Ohio hospitals should finish vaccinating their staff by midnight Sunday, Gov. Mike DeWine said Tuesday afternoon. Starting Monday, they’ll have a new job: Helping vaccinate hundreds of thousands of Ohio seniors against COVID-19.
About 2.2 million Ohioans will become eligible to receive their first dose of the vaccine in January and early February. People over the age of 80 qualify first, starting Jan. 19.
Eligibility will expand by five years every subsequent week until all Ohioans above the age of 65 — a group especially vulnerable to serious COVID-19 complications and death — are allowed to get the shot.
“We really need to move,” DeWine said. “We need to move to this age group.”
However quickly that move happens, its speed will be throttled by the state’s limited supply of vaccine. DeWine expects Ohio to receive 100,000 doses of vaccine per week for the next several weeks. The over-80 group alone comprises more than 400,000 people.
“We know that will, in fact, take a while, but we want to get the vaccine as quickly and efficiently in people’s arms as we can,” DeWine said.
About 800 health care providers throughout the state will be administering vaccines starting Jan. 19, he added; they'll identify themselves Wednesday and Thursday so prospective patients can begin making plans.
DeWine promised all of these providers would be listed online at this link by Thursday. Vaccine-seekers will be able to find a provider near them by searching their ZIP code or county.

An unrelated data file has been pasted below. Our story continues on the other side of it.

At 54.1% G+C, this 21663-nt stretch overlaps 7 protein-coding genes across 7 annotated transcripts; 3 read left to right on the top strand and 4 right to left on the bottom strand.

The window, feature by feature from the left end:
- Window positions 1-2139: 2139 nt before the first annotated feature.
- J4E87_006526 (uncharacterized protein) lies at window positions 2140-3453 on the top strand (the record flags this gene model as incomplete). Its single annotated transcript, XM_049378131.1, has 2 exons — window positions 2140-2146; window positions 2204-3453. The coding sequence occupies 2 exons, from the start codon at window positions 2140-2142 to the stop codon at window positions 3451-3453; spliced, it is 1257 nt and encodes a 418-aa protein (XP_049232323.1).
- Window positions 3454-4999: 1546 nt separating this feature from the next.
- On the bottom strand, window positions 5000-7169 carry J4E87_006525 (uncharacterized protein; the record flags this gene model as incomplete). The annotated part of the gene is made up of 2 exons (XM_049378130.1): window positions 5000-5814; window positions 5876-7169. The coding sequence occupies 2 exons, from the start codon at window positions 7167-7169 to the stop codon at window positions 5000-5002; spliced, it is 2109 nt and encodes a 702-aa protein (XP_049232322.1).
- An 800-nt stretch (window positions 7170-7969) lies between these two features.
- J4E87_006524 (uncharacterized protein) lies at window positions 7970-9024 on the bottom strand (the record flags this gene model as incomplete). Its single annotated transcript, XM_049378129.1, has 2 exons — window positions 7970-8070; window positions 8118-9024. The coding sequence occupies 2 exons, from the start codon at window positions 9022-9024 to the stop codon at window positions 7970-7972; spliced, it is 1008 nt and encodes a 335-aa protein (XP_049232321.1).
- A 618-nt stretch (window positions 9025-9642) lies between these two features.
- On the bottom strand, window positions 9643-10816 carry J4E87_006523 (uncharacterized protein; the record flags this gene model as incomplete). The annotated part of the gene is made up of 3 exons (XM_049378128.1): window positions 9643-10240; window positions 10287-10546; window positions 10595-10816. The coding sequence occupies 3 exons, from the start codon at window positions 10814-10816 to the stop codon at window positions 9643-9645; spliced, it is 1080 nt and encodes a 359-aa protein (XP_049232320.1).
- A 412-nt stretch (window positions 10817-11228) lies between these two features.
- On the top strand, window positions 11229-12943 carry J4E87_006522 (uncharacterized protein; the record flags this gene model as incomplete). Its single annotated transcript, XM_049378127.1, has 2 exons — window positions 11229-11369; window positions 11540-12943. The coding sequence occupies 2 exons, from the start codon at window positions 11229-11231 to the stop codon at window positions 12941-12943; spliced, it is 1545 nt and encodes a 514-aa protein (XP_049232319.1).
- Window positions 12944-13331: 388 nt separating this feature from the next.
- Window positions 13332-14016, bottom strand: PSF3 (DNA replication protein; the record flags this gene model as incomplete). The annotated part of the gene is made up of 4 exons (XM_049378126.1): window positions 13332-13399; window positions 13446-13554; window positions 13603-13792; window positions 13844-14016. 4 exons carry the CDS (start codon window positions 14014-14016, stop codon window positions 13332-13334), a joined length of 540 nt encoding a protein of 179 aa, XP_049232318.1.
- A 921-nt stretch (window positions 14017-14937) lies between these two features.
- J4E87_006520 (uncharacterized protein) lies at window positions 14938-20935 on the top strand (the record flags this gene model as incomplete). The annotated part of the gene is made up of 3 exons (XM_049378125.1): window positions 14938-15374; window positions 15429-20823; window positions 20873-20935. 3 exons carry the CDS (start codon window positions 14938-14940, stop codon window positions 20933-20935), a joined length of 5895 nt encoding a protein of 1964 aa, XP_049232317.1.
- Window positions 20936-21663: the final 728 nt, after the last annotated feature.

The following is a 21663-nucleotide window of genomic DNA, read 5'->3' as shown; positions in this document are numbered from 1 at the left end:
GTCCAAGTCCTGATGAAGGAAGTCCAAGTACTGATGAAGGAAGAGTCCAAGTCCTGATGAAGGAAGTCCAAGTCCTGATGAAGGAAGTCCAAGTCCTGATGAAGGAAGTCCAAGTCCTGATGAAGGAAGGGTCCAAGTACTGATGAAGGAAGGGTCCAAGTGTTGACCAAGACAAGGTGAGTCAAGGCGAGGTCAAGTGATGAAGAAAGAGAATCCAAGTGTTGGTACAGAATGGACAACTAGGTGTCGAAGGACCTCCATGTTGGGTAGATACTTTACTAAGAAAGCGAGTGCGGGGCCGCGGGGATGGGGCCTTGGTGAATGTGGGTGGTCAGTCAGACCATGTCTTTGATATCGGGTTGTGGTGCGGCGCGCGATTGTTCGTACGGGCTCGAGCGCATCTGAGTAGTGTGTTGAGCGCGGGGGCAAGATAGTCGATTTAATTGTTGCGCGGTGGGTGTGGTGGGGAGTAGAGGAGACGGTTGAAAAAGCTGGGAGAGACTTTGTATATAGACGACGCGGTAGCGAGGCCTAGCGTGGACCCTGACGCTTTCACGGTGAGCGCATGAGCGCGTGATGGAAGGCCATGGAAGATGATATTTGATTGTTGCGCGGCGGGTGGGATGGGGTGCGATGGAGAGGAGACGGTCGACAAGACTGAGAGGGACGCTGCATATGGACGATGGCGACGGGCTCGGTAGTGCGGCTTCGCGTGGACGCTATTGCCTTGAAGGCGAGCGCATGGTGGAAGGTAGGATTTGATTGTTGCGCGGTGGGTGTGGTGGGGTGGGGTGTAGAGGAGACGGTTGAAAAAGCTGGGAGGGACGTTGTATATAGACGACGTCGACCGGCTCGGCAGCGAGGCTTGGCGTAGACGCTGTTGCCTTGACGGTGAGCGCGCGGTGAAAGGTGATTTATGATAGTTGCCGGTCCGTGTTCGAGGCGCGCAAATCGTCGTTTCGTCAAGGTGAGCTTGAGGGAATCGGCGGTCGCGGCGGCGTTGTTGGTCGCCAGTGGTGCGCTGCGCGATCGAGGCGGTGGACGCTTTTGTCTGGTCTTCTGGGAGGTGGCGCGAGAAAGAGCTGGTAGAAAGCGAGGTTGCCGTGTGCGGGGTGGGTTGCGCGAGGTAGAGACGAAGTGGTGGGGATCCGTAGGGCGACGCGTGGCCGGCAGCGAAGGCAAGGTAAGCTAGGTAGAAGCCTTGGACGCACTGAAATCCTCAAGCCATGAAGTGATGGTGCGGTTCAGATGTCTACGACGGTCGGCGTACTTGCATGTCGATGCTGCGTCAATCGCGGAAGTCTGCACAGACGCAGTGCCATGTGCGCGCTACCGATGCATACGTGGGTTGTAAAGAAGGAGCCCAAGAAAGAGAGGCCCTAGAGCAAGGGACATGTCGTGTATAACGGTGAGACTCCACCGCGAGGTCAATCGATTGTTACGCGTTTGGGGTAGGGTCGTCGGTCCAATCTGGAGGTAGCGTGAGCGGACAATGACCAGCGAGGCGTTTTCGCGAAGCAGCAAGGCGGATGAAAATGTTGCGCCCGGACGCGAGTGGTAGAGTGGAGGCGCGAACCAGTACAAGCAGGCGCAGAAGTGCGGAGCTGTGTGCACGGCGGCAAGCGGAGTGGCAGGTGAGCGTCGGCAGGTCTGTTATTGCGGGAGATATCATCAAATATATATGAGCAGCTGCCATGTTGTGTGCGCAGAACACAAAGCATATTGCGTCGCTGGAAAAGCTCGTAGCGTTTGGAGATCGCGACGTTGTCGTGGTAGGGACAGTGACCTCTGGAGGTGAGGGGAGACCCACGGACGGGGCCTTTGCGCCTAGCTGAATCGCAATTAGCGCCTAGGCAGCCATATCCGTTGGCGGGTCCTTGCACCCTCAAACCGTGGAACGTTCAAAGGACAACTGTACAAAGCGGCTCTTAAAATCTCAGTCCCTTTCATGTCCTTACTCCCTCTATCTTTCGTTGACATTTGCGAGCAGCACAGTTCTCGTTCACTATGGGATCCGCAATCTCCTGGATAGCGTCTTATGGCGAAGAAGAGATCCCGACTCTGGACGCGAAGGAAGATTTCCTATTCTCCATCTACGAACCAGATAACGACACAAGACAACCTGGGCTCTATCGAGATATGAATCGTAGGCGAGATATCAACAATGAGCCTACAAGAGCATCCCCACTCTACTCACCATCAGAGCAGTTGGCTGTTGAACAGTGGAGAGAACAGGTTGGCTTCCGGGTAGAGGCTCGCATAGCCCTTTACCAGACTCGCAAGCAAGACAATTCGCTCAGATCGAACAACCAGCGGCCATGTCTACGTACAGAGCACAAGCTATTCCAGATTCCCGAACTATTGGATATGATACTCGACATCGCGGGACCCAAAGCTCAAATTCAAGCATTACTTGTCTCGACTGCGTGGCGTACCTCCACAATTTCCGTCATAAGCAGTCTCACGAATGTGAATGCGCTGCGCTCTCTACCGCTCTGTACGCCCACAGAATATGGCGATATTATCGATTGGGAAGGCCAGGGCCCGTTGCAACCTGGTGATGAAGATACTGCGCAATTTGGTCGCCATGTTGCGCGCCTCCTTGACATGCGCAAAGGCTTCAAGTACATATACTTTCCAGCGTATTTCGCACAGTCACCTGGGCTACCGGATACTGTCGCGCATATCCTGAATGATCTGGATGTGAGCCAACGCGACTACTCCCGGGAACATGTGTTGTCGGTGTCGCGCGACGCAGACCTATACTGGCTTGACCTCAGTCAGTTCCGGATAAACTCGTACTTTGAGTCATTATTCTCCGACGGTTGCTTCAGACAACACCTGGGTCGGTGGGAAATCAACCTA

How the vaccine is delivered — by walk-up or by appointment — will be up to the provider’s discretion, the governor said.
The probability that any given provider will have left-over vaccine for people outside the eligible age range is small. Because of the state’s limited supply, each individual provider is likely to receive just a few hundred doses each week.
Who else is eligible?
DeWine announced Tuesday that, in addition to people 65 and up, “phase 1B” of Ohio’s vaccine rollout will include adults with “severe congenital, developmental or early-onset disorders” starting Jan. 25.
He did not clarify which specific health conditions met the state’s criteria for vaccination but promised more information soon.
K-12 education workers are also part of phase 1B, but only under specific circumstances. Teachers and staff at K-12 schools will become eligible to get the vaccine starting Feb. 1 as long as their district has committed to resuming in-person or hybrid learning by March 1.
By the numbers
About 321,516 Ohioans have already received at least one dose of the COVID-19 vaccine, DeWine said. All of them were “phase 1A” candidates: health care workers, nursing home staff members and people who live in nursing homes.
Eighty-five percent of nursing homes in the state had gotten a visit from a vaccine provider by Tuesday. Vaccination is still opt-in, with a far higher rate of acceptance from residents than staff.
The Ohio Department of Health recorded 7,981 new cases of COVID-19 and 100 new deaths on Tuesday. Forty-nine Ohioans were newly admitted to intensive care; 486 were hospitalized.